The Catalonian government, however, says that 90 percent of those citizens that cast ballots in the contested independence referendum are for independence. They represent some 43 percent of all eligible Catalonian voters.

Read more: Catalan independence - what you need to know

There are also a number of citizens that are open to negotiations, says Oriol Bartomeu, a political scientist at the Autonomous University of Barcelona. "Most Catalans want to remain within Spain if Catalonia's autonomous powers are expanded and if Spain truly transform itself into a pluralist system." The expert adds that if Madrid had taken steps in that direction when it had the chance to do so years ago, the situation today would look very different.

Political Scientist Oriol Bartomeu (DW/Mariel Müller)

Bartomeu said that Madrid could have acted in years past to prevent the present crisis

'The Spanish side feels like it will win'

But right now that is not the case, and Madrid has refused to give an inch. "The Spanish side has the feeling that it will win out, so why should it make any concessions?" Bartomeu explains. It is currently pursing a strategy that says, either Catalonia gives in completely or it unilaterally declares independence. "And that would be very risky for the government of Catalonia, because it does not have majority support among the population," he adds. Should that scenario come to pass, the Spanish government would then invoke Article 155. And then? "That's the unknown disaster."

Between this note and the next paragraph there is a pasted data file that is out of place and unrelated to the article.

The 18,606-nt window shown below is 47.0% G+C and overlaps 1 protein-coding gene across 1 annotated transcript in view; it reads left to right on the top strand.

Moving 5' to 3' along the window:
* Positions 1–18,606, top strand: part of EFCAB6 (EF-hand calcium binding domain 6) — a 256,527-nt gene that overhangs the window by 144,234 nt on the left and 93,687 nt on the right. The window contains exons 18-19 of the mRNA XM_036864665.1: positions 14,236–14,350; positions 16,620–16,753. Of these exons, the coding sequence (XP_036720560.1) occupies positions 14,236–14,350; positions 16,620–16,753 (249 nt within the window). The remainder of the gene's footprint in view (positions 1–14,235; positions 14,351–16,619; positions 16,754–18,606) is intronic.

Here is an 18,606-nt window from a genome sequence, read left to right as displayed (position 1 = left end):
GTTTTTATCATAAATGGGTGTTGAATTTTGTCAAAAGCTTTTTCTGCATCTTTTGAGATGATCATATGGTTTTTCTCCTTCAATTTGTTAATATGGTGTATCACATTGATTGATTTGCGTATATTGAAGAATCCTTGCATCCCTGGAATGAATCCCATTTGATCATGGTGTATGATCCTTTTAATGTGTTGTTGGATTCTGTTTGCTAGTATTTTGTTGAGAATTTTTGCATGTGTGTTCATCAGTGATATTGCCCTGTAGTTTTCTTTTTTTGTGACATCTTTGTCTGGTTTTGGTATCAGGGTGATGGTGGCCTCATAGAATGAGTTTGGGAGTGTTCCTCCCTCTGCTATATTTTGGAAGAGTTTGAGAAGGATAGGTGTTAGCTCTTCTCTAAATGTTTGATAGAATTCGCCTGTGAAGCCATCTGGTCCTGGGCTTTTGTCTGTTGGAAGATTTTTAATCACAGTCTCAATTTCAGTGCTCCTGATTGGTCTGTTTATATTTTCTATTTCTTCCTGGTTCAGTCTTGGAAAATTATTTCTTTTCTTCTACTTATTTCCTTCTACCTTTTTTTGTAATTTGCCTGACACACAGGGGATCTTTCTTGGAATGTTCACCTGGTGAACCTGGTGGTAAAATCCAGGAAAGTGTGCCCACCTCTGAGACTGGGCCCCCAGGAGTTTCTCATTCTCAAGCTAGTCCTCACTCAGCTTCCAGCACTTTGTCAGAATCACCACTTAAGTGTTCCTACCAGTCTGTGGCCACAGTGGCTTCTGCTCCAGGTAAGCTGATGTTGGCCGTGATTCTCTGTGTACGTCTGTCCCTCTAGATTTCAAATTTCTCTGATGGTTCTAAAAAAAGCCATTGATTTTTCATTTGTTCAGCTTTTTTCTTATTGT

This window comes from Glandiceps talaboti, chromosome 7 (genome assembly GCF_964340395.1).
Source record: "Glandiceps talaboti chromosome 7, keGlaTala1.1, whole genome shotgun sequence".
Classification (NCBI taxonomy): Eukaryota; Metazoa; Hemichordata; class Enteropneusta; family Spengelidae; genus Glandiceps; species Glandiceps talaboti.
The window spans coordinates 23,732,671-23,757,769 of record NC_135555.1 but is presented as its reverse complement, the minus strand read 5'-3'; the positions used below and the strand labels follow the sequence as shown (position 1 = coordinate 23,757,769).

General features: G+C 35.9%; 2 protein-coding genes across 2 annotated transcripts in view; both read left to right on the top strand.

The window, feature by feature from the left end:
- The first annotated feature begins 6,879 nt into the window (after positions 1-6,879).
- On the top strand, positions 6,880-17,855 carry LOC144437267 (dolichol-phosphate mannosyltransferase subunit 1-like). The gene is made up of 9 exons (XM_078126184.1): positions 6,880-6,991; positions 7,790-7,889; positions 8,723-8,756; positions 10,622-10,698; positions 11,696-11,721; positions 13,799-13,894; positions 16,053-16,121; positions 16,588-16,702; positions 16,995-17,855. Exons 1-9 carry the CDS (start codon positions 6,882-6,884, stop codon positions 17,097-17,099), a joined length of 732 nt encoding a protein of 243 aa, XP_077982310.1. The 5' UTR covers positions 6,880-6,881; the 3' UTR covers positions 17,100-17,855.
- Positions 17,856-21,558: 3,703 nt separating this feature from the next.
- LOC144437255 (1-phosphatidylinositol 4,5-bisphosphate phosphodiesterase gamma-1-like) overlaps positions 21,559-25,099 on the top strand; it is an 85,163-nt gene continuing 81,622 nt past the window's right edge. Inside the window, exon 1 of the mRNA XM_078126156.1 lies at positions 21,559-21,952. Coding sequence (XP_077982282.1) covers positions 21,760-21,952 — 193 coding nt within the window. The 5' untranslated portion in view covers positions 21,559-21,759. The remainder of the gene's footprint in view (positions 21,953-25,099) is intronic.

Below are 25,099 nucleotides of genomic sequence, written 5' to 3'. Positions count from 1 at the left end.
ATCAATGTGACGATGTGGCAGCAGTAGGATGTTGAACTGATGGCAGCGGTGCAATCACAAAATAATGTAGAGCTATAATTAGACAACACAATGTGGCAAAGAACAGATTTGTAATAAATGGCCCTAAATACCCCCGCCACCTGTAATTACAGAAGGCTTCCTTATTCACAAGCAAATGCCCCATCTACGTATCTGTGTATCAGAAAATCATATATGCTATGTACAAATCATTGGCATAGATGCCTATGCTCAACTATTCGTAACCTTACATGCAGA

One group that could greatly influence the Catalan decision is the left-wing party Popular Unity Candidacy (CUP), which guarantees President Puigdemont's parliamentary majority. Party spokesman Quim Arrufat says that he "does not want to take any unilateral steps." Especially not in the wake of the heavy-handed crackdown meted out by Spanish police on the day of the referendum, he clarifies. "If there is movement on the Spanish side, then we will wait and see what happens." Arrufat says that the CUP is prepared to start a dialogue with Madrid.

CUP Spokesperson Quim Arrufat in Barcelona (DW/M. Müller)

CUP spokesperon Arrufat says his party is open to dialog, but he doesn't see way to back down from the current confrontation with Madrid

Separatist movement could become more radical

Ultimately, Arrafut believes the question is not if Catalonia will declare independence but when. He thinks that Tuesday, the day President Puigdemont is set to address Catalonia's parliament, will be too soon. Will Puigdemont back down? "No," says the party spokesman.

Political scientist Bartomeu says the situation is precarious. "If the Puigdemont government says, 'let's forget independence,' it will have a big problem on its hands. They can say it, but that won't mean that the separatist movement's two million supporters will suddenly stop protesting — quite the opposite." Then the Catalonian government will run the risk of losing control of the situation entirely, he explains. "The movement will be smaller, but much more radical," warns Bartomeu. "At that point, no one can rule out violence between separatists and police."